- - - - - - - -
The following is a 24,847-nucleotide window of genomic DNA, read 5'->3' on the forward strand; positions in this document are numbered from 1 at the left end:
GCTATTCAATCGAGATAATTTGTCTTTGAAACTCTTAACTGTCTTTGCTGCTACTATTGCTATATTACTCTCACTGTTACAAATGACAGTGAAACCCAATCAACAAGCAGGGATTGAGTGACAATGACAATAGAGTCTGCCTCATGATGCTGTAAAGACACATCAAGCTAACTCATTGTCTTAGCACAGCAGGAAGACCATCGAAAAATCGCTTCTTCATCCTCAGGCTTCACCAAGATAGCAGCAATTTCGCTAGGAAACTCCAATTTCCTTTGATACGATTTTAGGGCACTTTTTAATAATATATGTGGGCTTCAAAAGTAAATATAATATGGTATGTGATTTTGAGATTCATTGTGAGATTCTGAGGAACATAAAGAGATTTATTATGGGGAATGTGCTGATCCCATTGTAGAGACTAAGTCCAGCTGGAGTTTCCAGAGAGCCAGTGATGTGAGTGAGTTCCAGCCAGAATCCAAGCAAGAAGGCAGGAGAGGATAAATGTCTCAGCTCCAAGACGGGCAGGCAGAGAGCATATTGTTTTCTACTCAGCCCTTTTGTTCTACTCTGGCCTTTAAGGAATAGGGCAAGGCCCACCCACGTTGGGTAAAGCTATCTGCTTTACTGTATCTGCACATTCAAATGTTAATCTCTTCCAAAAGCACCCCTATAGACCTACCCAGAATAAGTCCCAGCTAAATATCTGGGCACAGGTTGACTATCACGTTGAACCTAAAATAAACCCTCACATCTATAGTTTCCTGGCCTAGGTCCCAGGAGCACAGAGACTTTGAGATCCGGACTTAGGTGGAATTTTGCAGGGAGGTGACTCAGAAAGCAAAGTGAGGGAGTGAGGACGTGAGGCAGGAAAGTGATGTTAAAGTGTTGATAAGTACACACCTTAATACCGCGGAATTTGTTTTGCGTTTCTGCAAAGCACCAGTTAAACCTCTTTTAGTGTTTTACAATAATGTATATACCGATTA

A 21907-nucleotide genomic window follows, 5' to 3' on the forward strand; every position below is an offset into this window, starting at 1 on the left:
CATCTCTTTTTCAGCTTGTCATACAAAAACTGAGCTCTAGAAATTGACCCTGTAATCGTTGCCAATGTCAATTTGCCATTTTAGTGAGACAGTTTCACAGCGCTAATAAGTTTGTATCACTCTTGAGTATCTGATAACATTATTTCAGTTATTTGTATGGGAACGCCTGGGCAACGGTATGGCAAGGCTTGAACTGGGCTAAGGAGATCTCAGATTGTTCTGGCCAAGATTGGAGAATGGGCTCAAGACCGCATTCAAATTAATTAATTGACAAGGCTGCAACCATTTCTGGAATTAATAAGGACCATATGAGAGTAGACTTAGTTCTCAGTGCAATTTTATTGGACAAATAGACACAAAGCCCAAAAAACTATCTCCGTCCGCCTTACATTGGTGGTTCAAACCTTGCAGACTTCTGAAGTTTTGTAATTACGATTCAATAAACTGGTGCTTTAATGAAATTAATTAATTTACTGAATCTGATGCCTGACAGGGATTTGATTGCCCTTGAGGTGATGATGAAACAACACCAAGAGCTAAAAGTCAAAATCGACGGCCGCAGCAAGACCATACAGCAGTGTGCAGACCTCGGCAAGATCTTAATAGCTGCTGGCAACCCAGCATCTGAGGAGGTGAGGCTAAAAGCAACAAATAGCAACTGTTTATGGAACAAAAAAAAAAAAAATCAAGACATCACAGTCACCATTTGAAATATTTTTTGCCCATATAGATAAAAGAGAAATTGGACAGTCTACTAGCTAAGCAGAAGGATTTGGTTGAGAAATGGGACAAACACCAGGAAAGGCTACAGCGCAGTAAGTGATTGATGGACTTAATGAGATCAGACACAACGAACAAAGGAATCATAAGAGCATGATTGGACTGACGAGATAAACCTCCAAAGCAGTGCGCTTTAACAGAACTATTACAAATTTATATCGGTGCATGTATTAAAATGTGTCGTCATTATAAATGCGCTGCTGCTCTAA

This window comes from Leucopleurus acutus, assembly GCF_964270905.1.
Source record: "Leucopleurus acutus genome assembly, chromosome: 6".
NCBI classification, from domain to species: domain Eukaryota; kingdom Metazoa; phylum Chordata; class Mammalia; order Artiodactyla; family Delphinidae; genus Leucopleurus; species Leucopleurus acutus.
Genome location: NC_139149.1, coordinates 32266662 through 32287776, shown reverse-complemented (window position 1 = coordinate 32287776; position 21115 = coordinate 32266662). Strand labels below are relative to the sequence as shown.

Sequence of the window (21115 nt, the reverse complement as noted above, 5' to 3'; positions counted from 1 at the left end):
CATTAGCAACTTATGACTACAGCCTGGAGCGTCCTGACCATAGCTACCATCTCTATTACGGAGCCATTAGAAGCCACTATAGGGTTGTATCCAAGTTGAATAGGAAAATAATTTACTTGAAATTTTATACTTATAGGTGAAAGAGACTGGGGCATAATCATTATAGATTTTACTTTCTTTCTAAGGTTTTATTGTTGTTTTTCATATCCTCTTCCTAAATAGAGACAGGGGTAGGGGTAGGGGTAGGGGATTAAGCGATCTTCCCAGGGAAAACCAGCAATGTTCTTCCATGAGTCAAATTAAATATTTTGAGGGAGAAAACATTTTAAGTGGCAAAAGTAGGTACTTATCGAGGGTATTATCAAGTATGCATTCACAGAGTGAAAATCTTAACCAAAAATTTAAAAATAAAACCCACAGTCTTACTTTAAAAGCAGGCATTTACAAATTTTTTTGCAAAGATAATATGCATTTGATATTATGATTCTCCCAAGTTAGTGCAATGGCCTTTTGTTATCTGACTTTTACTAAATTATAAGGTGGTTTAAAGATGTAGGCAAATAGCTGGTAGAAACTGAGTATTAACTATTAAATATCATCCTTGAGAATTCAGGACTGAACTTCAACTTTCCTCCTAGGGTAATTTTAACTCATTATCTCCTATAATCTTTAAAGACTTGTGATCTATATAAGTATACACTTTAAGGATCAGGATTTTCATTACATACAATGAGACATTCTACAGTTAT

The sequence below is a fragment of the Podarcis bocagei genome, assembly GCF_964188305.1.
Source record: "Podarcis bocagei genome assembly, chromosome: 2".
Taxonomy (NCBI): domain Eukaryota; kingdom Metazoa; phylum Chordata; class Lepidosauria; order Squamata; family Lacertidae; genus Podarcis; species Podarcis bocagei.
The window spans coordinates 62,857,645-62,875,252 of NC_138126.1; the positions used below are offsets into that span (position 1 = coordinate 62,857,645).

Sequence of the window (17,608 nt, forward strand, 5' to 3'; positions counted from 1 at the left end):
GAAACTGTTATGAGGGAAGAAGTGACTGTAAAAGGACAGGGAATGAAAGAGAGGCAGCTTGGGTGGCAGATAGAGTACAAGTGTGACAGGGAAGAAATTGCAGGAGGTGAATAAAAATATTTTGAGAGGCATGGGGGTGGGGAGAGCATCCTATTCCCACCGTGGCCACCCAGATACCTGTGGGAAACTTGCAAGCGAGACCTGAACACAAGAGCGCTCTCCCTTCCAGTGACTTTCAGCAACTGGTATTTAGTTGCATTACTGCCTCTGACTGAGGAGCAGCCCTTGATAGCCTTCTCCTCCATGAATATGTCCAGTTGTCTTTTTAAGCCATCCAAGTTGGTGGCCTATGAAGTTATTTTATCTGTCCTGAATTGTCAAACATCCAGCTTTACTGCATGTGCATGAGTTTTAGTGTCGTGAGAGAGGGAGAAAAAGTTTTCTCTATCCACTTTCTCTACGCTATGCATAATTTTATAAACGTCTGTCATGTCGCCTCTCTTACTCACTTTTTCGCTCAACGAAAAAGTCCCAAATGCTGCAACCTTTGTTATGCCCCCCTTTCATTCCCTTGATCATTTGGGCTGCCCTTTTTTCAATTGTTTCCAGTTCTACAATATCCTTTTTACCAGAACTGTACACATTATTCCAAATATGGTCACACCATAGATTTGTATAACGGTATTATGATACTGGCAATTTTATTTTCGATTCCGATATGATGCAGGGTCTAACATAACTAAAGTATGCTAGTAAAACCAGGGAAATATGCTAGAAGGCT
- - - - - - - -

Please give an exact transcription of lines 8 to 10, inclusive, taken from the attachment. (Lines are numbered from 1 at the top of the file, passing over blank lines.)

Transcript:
Genome location: NC_139149.1, coordinates 32266662 through 32287776, shown reverse-complemented (window position 1 = coordinate 32287776; position 21115 = coordinate 32266662). Strand labels below are relative to the sequence as shown.

Sequence of the window (21115 nt, the reverse complement as noted above, 5' to 3'; positions counted from 1 at the left end):
CATTAGCAACTTATGACTACAGCCTGGAGCGTCCTGACCATAGCTACCATCTCTATTACGGAGCCATTAGAAGCCACTATAGGGTTGTATCCAAGTTGAATAGGAAAATAATTTACTTGAAATTTTATACTTATAGGTGAAAGAGACTGGGGCATAATCATTATAGATTTTACTTTCTTTCTAAGGTTTTATTGTTGTTTTTCATATCCTCTTCCTAAATAGAGACAGGGGTAGGGGTAGGGGTAGGGGATTAAGCGATCTTCCCAGGGAAAACCAGCAATGTTCTTCCATGAGTCAAATTAAATATTTTGAGGGAGAAAACATTTTAAGTGGCAAAAGTAGGTACTTATCGAGGGTATTATCAAGTATGCATTCACAGAGTGAAAATCTTAACCAAAAATTTAAAAATAAAACCCACAGTCTTACTTTAAAAGCAGGCATTTACAAATTTTTTTGCAAAGATAATATGCATTTGATATTATGATTCTCCCAAGTTAGTGCAATGGCCTTTTGTTATCTGACTTTTACTAAATTATAAGGTGGTTTAAAGATGTAGGCAAATAGCTGGTAGAAACTGAGTATTAACTATTAAATATCATCCTTGAGAATTCAGGACTGAACTTCAACTTTCCTCCTAGGGTAATTTTAACTCATTATCTCCTATAATCTTTAAAGACTTGTGATCTATATAAGTATACACTTTAAGGATCAGGATTTTCATTACATACAATGAGACATTCTACAGTTAT